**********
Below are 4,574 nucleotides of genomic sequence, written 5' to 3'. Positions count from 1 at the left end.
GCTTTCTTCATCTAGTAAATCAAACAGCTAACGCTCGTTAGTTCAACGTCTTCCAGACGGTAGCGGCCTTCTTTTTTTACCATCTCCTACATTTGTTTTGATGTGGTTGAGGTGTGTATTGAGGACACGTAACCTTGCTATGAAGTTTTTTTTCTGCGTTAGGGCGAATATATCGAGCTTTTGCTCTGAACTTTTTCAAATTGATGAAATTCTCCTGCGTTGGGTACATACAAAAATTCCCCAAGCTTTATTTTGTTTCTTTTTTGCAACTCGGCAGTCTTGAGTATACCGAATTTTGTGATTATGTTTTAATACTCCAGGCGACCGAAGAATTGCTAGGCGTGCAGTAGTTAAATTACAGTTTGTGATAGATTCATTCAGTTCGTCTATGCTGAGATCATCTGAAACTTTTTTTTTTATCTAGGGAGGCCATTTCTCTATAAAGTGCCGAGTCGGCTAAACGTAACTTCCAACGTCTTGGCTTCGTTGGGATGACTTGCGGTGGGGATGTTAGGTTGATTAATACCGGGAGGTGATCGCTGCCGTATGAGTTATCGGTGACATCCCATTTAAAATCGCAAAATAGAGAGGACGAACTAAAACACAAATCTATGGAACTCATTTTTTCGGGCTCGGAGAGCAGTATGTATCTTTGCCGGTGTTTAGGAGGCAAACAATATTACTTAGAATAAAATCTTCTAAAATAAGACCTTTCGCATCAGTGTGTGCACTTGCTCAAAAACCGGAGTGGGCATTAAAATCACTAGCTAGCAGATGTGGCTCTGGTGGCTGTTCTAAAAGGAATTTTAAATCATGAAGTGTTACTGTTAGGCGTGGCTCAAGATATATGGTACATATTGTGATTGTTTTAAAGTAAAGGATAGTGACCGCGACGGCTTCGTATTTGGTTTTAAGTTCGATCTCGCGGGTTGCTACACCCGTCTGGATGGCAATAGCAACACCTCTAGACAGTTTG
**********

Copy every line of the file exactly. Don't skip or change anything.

Below are 4,574 nucleotides of genomic sequence, written 5' to 3'. Positions count from 1 at the left end.
GCTTTCTTCATCTAGTAAATCAAACAGCTAACGCTCGTTAGTTCAACGTCTTCCAGACGGTAGCGGCCTTCTTTTTTTACCATCTCCTACATTTGTTTTGATGTGGTTGAGGTGTGTATTGAGGACACGTAACCTTGCTATGAAGTTTTTTTTCTGCGTTAGGGCGAATATATCGAGCTTTTGCTCTGAACTTTTTCAAATTGATGAAATTCTCCTGCGTTGGGTACATACAAAAATTCCCCAAGCTTTATTTTGTTTCTTTTTTGCAACTCGGCAGTCTTGAGTATACCGAATTTTGTGATTATGTTTTAATACTCCAGGCGACCGAAGAATTGCTAGGCGTGCAGTAGTTAAATTACAGTTTGTGATAGATTCATTCAGTTCGTCTATGCTGAGATCATCTGAAACTTTTTTTTTTATCTAGGGAGGCCATTTCTCTATAAAGTGCCGAGTCGGCTAAACGTAACTTCCAACGTCTTGGCTTCGTTGGGATGACTTGCGGTGGGGATGTTAGGTTGATTAATACCGGGAGGTGATCGCTGCCGTATGAGTTATCGGTGACATCCCATTTAAAATCGCAAAATAGAGAGGACGAACTAAAACACAAATCTATGGAACTCATTTTTTCGGGCTCGGAGAGCAGTATGTATCTTTGCCGGTGTTTAGGAGGCAAACAATATTACTTAGAATAAAATCTTCTAAAATAAGACCTTTCGCATCAGTGTGTGCACTTGCTCAAAAACCGGAGTGGGCATTAAAATCACTAGCTAGCAGATGTGGCTCTGGTGGCTGTTCTAAAAGGAATTTTAAATCATGAAGTGTTACTGTTAGGCGTGGCTCAAGATATATGGTACATATTGTGATTGTTTTAAAGTAAAGGATAGTGACCGCGACGGCTTCGTATTTGGTTTTAAGTTCGATCTCGCGGGTTGCTACACCCGTCTGGATGGCAATAGCAACACCTCTAGACAGTTTG